The Art of Hoping

Nearly three hundred years ago, a young French nobleman by the name of Luc de Clapiers, Marquis de Vauvenargues was encouraged by his friend Voltaire to publish an assortment of essays and other writings, appended to which was a collection aphorisms called Reflections and Maxims (1746).

Among these sayings was one I stumbled across the other day:

La patience est l’art d’espérer.

This short phrase translates, very simply, as “Patience is the art of hoping”.

Finding this shiny little gem of a sentence was helpful to me, particularly as I am currently working on two long term projects: building a house and writing a novel. Both of these ventures require abundant quantities of patience, not least because La Niña has been persistently wreaking havoc with the weather and head colds have been stubbornly interfering with my children’s health and school attendance.

For much of my life, patience has been a virtue that has often eluded me. I have written before about being stalked by the Grey Cat of Restlessness, which I freely admit is much easier to live with than Churchill’s Black Dog, but which also presents challenges of its own — especially when longer tasks are involved.

It’s not that I’m not prepared to do the work or put in the hard yards. Watching our new home slowly emerging beneath the scaffolding is exciting, and writing makes my soul sing even on the dreariest day.

But, like Inigo Montoya, I hate waiting.

I think that is why I appreciate de Clapier’s aphorism (number 251 of 700, no less) putting such a positive spin on patience. By highlighting the role of hope in being patient, it becomes far more aspirational rather than temporal.

I like hope!

As Emily Dickinson said: Hope is the thing with feathers. It allows us to take flight.

I like steadfastness, too. It allows us to persist.

In fact, I’m a fan of a whole raft of great qualities that can help you when things — especially creative endeavours like building houses and writing novels — feel like they’re taking forever.

Because even when things feel interminable, it is worth remembering that life is short, and ageing is a privilege.

Just ask Luc de Clapiers, Marquis de Vauvenargues, who died at the tender age of 31 the year after he published his collection of essays and other writings. Because he did it…he finished the book, and published it, even if he did so anonymously and he didn’t become famous for it until a century after his death.

The art of hoping allows us to persist, even when our patience cups feel depleted, or leaky, or empty.

Maybe especially then.

Because we never, ever know what is just around corner.

The most absurd and reckless aspirations have sometimes been the cause of remarkable success.

Luc de Clapiers, Marquis de Vauvenargues

Mind yourselves,

BJx

The Other Side of Silence

Sh trees

These woods are lovely, dark and deep…

I am — quietly — counting my blessings today.

Here in Sydneytown we are experiencing a gloriously golden run of autumn weather: blue-skied and sun-filled by day, crisp and starlit by night.

This morning I was fortunate enough to spend time with a dear friend, to enjoy quiet conversation, a couple of coffees and good company.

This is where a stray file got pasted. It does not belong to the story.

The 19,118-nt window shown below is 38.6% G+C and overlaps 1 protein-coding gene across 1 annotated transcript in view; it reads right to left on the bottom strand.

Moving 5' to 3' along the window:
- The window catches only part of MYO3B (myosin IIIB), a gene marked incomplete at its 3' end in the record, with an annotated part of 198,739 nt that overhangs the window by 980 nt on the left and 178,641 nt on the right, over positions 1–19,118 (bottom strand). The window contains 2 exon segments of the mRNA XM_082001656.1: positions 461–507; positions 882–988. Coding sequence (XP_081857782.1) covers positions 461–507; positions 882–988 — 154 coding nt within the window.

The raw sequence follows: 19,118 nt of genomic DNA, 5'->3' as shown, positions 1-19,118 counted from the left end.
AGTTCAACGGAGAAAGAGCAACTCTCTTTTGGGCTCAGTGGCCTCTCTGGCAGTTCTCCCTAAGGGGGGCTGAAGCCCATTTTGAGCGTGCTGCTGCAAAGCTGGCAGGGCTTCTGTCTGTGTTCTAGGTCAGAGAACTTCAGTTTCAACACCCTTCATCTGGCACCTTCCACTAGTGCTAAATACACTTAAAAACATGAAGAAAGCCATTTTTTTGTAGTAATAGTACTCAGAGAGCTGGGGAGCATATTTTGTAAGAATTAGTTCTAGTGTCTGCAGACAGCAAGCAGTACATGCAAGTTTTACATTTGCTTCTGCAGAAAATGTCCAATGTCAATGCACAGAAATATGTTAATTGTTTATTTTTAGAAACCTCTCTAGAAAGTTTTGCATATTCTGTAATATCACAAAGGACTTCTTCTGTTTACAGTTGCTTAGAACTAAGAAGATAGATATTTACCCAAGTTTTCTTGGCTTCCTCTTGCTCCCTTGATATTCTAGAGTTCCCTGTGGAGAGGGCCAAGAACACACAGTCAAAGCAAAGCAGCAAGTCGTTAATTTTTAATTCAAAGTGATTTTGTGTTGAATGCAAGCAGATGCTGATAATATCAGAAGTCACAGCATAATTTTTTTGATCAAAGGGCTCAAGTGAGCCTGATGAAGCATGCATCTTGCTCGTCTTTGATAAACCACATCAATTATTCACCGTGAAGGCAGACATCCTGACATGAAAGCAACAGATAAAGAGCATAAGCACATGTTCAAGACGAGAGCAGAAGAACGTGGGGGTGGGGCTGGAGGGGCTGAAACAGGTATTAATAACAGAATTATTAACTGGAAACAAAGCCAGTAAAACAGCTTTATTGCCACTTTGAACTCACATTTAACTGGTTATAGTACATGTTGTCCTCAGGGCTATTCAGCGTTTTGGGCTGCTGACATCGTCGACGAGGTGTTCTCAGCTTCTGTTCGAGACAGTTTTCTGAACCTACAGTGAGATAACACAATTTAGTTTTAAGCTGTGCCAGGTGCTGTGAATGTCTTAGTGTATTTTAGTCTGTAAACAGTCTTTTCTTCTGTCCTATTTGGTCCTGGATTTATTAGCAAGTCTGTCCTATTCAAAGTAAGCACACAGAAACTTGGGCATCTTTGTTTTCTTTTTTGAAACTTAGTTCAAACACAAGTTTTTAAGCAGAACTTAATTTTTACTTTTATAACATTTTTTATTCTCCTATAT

And now, back at home, I am taking time to dive deep into silence that surrounds me, knowing that when I resurface it will be with a sense of renewal.

I have written before about the importance of solitude in my life, of taking time out to make sense of all that is in my head and of separating my self from my mad mental chatter. But lately, I have come to realise (yet again) just how essential it is for me to spend time in quiet contemplation. I have learned that if I don’t permit myself the time and space to be silent and still, I end up feeling a little like the poet Emily Dickinson — “out with Lanterns, looking for myself”.

For me, contemplation is linked, as ever, to my First Principles: words, music and food. There is something akin to healing for me in the act of writing, of making sense of my thoughts by creating something with words on a page. Similarly, I find solace in listening to music and to the timeless rituals of preparing food for my family — in both of these things I rediscover the rhythms that make my life more manageable, more meaningful.

Sh Unplug

Anne Lamott, telling it how it is.

Our lives these days are lived at such a frenetic pace, are filled with so many activities and events that it is easy to forget to unwind. To unplug.

We know that just about any electronic device we possess that suddenly stops working effectively will probably start working again if we reboot it, or let it recharge. But do we allow our selves this simple measure? Are we so focused on the future and driven by fear of missing out that we are forgetting to hit the refresh button on our lives? Do we remember to allocate time in our busy schedules for renewal? For revival?

The philosopher Alain de Botton suggests that “anxiety grows from thoughts we haven’t given ourselves time to have”, and I suspect he is right. He also speaks of “our disrespect for thinking: someone sitting in a chair, gazing out of a window, always described as ‘doing nothing’.”

Sh shiny

Ahhh yes…the shiny things…

When did we all become human doings instead of human beings, to the point that appearing to be doing nothing is frowned upon or even scorned? And when will we come to treat quiet contemplation as being essential to our wellbeing?

When will we make space for silence?

Because it is on the other side of silence that I find my place in this world, my moral compass, and — more often than not — I manage to catch a glimpse of whatever shiny thing I might otherwise have missed.

On the other side of silence, I find my self.